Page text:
“Hopefully, Miami changes the law,’’ she said, because pit bulls are overrunning the Broward shelter.
Breed’s best friend
The singular force behind the repeal effort is Dahlia Canes, a 60-year-old Hialeah paralegal who founded the non-profit Miami Coalition Against Breed Specific Legislation in 2008. It has since gained a worldwide Internet presence and an army of volunteers in “Pit Bulls are not the problem; bad owners are the problem,’’ t-shirts.
Canes’ obsession started with a starving, flea-bitten brown dog named Chocolate that she rescued in 1999. Canes intended only to restore the dog to health, then find her a home. She scrapped that plan after falling in love with the dog. She had no idea that by statute, her dog was an outlaw until Chocolate got “busted’’ one year later.
Canes raced to Animal Services and begged, successfully, for her dog’s life.
“I’m on the floor, on my knees, crying, ‘Don’t kill my dog!’ By the grace of God, I got her out, then hauled ass to Palm Beach’’ for sanctuary.
The incident turned Canes from a rescuer to an advocate, holding community meetings and lobbying the Legislature in Tallahassee, which kicked the decision back to Miami-Dade commissioners during the last session.
The coalition’s signature public relations effort was the rally at C.B. Smith Park, where Shorty Rossi and the Pit Boss cast appeared on July 29. Sally Heyman, fellow Commissioner and repeal supporter Jose “Pepe’’ Diaz, also attended.
The five-hour event drew a huge crowd of people and pit bull-type dogs, some whimsically attired in ballet tutus, silly hats, crystal-encrusted collars, and “I’m a lover; not a fighter’’ bandanas.
Jodi Baskerville, Pit Boss’ executive producer, said that at least 600 people signed releases to appear on camera with their dogs.
When Canes stepped to the microphone and asked how many had come from Miami-Dade, perhaps half the crowd cheered.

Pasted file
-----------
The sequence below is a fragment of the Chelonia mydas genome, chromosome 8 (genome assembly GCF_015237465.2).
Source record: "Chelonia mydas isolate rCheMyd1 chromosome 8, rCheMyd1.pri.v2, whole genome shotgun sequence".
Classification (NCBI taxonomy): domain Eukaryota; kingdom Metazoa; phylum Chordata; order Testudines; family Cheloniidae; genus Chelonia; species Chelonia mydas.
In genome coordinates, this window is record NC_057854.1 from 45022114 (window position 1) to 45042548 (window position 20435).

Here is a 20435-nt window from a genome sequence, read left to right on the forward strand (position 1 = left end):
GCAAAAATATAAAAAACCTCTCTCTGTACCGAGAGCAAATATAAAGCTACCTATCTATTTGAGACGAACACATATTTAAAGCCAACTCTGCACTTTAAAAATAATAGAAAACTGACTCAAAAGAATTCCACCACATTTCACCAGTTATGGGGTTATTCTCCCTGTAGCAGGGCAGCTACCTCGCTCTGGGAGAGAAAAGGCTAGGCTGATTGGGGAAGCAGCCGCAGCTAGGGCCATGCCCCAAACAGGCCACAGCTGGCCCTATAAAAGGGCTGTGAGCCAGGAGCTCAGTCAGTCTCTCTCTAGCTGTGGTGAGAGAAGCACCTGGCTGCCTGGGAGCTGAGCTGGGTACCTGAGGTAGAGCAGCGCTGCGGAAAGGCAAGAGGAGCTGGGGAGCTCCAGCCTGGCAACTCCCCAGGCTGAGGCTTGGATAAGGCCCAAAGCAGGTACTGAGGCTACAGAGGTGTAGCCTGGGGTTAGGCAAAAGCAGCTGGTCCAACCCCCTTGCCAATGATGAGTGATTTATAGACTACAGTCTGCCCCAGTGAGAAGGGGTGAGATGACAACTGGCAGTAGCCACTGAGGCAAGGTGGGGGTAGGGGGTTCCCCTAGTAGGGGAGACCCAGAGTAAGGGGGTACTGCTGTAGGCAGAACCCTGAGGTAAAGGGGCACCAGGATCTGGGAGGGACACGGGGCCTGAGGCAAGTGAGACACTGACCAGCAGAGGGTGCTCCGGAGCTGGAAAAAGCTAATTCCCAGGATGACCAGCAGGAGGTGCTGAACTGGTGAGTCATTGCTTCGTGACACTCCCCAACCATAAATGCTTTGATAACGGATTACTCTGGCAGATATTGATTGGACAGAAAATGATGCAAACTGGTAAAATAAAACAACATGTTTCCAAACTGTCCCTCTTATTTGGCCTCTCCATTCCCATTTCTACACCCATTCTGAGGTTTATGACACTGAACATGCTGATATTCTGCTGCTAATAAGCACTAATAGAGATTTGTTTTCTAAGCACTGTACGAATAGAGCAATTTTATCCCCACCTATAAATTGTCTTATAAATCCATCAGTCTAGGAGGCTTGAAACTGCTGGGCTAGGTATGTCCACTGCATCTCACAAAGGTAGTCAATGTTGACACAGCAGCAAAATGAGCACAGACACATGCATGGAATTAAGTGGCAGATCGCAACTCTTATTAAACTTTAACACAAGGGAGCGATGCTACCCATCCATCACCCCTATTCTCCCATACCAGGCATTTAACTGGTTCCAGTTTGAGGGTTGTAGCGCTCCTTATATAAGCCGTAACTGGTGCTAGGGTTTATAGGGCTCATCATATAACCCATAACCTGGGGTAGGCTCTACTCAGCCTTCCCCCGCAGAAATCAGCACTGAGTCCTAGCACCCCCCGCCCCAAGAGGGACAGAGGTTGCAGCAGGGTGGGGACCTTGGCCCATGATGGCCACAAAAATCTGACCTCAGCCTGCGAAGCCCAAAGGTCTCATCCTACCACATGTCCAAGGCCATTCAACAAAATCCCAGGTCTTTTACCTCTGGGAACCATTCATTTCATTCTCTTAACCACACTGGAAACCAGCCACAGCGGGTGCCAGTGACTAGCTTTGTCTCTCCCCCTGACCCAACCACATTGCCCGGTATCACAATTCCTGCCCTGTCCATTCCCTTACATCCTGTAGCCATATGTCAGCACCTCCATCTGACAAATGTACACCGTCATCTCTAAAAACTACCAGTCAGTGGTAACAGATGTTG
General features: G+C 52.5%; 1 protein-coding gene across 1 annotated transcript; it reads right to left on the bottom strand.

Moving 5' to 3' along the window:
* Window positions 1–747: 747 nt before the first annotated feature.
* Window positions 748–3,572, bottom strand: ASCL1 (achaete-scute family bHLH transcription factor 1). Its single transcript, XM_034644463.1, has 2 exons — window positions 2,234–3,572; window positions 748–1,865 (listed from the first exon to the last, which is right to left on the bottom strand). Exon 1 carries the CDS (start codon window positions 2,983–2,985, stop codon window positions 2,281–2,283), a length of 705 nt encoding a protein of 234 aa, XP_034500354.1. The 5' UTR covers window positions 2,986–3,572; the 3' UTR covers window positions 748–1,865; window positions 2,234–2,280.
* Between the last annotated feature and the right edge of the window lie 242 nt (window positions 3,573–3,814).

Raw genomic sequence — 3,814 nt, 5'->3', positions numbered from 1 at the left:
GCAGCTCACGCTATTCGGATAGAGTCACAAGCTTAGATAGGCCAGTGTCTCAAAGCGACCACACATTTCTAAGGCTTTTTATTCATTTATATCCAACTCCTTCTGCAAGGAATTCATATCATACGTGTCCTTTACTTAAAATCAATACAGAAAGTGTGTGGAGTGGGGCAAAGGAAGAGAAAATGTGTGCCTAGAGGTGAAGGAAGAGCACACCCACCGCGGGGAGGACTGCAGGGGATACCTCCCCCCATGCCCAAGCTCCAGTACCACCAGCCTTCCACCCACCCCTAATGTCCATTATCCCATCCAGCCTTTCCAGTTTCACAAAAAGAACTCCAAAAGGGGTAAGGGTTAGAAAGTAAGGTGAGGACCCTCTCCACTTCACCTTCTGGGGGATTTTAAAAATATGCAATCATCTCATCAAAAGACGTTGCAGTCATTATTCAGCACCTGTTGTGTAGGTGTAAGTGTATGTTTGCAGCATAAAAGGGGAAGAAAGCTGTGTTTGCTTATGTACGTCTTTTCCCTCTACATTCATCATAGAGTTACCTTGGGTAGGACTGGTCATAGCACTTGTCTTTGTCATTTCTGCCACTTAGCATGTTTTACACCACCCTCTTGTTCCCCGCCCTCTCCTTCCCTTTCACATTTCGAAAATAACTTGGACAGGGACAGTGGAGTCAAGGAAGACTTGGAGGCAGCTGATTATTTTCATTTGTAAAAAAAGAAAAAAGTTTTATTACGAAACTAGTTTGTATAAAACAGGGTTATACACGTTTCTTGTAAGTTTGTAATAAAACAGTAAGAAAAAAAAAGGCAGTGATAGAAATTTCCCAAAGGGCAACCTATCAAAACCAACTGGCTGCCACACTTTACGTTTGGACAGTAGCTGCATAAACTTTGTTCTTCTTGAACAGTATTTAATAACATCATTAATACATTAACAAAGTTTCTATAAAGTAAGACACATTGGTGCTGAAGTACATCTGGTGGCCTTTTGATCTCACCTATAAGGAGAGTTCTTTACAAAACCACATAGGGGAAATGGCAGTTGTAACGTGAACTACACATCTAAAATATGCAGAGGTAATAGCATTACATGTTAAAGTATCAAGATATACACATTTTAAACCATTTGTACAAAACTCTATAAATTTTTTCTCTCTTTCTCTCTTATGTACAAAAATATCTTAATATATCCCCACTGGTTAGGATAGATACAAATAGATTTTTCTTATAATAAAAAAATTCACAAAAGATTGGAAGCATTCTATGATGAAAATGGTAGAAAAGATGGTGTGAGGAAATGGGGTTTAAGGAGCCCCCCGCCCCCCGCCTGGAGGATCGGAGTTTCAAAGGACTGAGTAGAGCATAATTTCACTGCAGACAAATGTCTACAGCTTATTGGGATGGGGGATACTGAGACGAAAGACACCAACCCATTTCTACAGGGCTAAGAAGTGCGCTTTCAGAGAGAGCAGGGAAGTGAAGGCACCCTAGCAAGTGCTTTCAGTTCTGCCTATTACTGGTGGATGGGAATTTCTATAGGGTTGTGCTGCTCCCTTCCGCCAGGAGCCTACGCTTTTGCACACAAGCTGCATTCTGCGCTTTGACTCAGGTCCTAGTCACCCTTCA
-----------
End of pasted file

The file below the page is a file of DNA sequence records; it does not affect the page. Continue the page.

Despite a perfect storm of bad-canine-behavior stimuli — a crush of unfamiliar dogs and humans, extreme heat, and deafening noise — there were no reported instances of aggression toward people, and only a couple of minor dog-on-dog scuffles.
Still, Canes knows that pit-bull love fests, academic research and expert opinions might not be able to overcome horror stories and urban legends, so she remains cautiously optimistic about the repeal’s prospects.
Among the urban legends that die hardest, she says: Pit bulls’ jaws have a “locking’’ mechanism that enables them to hang on and chew at the same time. A study by Dr. I. Lerh Brisbin at the University of Georgia deemed that anatomically impossible.
Another: Pit bulls bite harder than other dogs. When Dr. Brady Barr did a comparative bite-pressure study among pits, German shepherds and Rottweiler for National Geographic, pits came in last.
And another: Pits will “turn’’ on you because they’re hard-wired to kill. The Vick dogs disprove that, advocates say.
In practice, a peaceable pit bull isn’t likely to end up at Miami-Dade Animal Services, because rounding them up is way down on the department’s to-do list, after cruelty and dangerous-dog complaints.